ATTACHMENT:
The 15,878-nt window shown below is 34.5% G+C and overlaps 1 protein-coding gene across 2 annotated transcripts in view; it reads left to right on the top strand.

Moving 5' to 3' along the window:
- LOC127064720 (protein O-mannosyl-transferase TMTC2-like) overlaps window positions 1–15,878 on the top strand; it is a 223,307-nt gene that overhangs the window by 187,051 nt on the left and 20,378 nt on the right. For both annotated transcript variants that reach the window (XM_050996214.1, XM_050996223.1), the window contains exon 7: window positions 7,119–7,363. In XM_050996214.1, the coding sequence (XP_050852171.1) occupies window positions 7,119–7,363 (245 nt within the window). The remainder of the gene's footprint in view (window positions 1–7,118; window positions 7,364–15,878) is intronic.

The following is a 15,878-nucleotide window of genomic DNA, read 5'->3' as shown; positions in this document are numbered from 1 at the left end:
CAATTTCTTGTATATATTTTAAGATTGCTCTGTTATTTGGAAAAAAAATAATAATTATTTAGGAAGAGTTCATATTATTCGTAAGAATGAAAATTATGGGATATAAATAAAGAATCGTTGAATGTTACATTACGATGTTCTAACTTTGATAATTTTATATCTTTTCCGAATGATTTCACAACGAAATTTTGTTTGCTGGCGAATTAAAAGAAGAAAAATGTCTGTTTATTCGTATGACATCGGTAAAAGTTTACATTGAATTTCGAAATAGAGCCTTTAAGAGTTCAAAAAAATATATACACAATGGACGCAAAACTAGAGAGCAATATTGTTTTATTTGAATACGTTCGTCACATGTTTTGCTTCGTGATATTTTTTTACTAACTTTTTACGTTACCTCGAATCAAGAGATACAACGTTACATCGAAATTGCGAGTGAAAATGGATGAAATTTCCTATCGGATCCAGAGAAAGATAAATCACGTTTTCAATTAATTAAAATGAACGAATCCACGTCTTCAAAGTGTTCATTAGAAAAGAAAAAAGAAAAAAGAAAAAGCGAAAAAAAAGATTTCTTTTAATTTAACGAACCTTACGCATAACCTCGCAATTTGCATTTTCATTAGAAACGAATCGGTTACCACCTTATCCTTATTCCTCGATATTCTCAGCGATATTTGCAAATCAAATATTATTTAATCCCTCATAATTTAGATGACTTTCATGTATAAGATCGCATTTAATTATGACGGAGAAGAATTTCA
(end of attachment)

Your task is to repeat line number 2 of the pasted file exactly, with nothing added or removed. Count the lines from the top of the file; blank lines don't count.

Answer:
Moving 5' to 3' along the window: